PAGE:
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Snow-Bound at Eagle's Bret Harte

Chapter VIII

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"You say Mr. Lee came to your house," repeated Mrs. Hale, "and is there now?"

"Not much," said the man grimly; "and I never said LEE was thar. I mean that Bilson waz shot by Lee and kem--"

"Certainly, Josephine!" said Kate, suddenly stepping between her sister and Thompson, and turning upon her a white face and eyes of silencing significance; "certainly--don't you remember?--that's the story we got from the Chinaman, you know, only muddled. Go on sir," she continued, turning to Thompson calmly; "you say that the man who brought the note from my brother was shot by Lee?"

"And another fellow they call Falkner. Yes, that's about the size of it."

"Thank you; it's nearly the same story that we heard. But you have had a long ride, Mr. Thompson; let me offer you a glass of whiskey in the dining-room. This way, please."

The door closed upon them none too soon. For Mrs. Hale already felt the room whirling around her, and sank back into her chair with a hysterical laugh. Old Mrs. Scott did not move from her seat, but, with her eyes fixed on the door, impatiently waited Kate's return. Neither spoke, but each felt that the young, untried girl was equal to the emergency, and would get at the truth.

The sound of Thompson's feet in the hall and the closing of the front door was followed by Kate's reappearance. Her face was still pale, but calm.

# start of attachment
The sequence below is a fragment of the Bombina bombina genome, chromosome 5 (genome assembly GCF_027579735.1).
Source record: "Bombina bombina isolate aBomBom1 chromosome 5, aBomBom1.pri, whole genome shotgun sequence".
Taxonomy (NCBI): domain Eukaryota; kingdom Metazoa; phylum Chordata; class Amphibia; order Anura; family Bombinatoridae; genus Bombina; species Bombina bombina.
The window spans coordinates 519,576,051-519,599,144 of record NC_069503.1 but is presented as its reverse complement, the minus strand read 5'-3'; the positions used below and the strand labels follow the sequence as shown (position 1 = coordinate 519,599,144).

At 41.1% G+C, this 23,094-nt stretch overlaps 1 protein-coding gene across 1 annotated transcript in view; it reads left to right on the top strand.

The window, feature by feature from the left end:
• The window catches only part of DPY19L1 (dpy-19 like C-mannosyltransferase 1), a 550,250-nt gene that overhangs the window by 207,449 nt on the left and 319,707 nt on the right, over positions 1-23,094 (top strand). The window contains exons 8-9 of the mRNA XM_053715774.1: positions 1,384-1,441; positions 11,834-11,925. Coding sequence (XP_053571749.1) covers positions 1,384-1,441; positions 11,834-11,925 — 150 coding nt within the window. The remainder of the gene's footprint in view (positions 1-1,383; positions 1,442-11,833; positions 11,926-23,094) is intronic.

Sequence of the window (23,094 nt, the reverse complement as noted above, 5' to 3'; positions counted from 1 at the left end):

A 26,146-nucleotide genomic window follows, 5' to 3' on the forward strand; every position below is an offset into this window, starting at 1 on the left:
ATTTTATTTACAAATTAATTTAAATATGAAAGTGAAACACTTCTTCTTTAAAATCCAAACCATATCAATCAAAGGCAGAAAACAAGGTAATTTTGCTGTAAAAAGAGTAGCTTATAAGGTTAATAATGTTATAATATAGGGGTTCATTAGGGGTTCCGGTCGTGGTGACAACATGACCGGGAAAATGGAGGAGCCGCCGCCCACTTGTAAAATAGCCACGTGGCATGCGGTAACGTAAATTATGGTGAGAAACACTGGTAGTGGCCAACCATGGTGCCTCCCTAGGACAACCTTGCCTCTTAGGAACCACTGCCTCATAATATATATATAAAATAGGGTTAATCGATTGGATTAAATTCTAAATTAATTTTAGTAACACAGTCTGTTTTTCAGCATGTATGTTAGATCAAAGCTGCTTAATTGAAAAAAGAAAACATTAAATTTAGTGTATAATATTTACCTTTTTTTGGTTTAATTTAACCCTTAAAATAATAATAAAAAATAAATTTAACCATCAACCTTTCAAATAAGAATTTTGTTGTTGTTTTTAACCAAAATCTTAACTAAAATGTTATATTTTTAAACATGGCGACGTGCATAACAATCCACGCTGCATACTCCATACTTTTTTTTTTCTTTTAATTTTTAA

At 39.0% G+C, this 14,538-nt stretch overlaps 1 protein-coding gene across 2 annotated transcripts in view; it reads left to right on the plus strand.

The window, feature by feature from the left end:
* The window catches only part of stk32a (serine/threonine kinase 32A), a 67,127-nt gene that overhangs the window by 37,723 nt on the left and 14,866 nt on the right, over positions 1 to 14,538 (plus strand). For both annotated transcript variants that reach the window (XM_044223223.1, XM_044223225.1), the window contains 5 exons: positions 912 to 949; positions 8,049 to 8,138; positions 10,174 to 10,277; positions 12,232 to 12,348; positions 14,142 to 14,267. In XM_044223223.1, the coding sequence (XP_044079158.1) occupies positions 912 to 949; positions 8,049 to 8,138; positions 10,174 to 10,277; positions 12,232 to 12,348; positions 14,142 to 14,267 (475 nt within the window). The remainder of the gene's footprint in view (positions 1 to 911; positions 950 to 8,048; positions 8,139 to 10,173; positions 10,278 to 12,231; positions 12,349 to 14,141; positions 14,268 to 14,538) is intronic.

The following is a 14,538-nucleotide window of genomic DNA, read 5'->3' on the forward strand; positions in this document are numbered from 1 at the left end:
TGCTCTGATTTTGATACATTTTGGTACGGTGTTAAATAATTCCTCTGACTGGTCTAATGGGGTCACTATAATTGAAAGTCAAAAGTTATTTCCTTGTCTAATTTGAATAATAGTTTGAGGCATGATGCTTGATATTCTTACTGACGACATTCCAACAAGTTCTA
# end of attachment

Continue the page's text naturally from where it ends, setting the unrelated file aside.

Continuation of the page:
"Well?" said the two women in a breath.

"Well," returned Kate slowly; "Mr. Lee and Mr. Falkner were undoubtedly the two men who took the paper from John's messenger and brought it here."

"You are sure?" said Mrs. Scott.

"There can be no mistake, mother."

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"THEN," said Mrs. Scott, with triumphant feminine logic, "I don't want anything more to satisfy me that they are PERFECTLY INNOCENT!"

More convincing than the most perfect masculine deduction, this single expression of their common nature sent a thrill of sympathy and understanding through each. They cried for a few moments on each other's shoulders. "To think," said Mrs. Scott, "what that poor boy must have suffered to have been obliged to do--that to-- to--Bilson--isn't that the creature's name? I suppose we ought to send over there and inquire after him, with some chicken and jelly, Kate. It's only common humanity, and we must be just, my dear; for even if he shot Mr. Lee and provoked the poor boy to shoot him, he may have thought it his duty. And then, it will avert suspicions."

"To think," murmured Mrs. Hale, "what they must have gone through while they were here--momentarily expecting John to come, and yet keeping up such a light heart."

"I believe, if they had stayed any longer, they would have told us everything," said Mrs. Scott.

Both the younger women were silent. Kate was thinking of Falkner's significant speech as they neared the house on their last walk; Josephine was recalling the remorseful picture drawn by Lee, which she knew was his own portrait. Suddenly she started.

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Snow-Bound at Eagle's
Bret Harte

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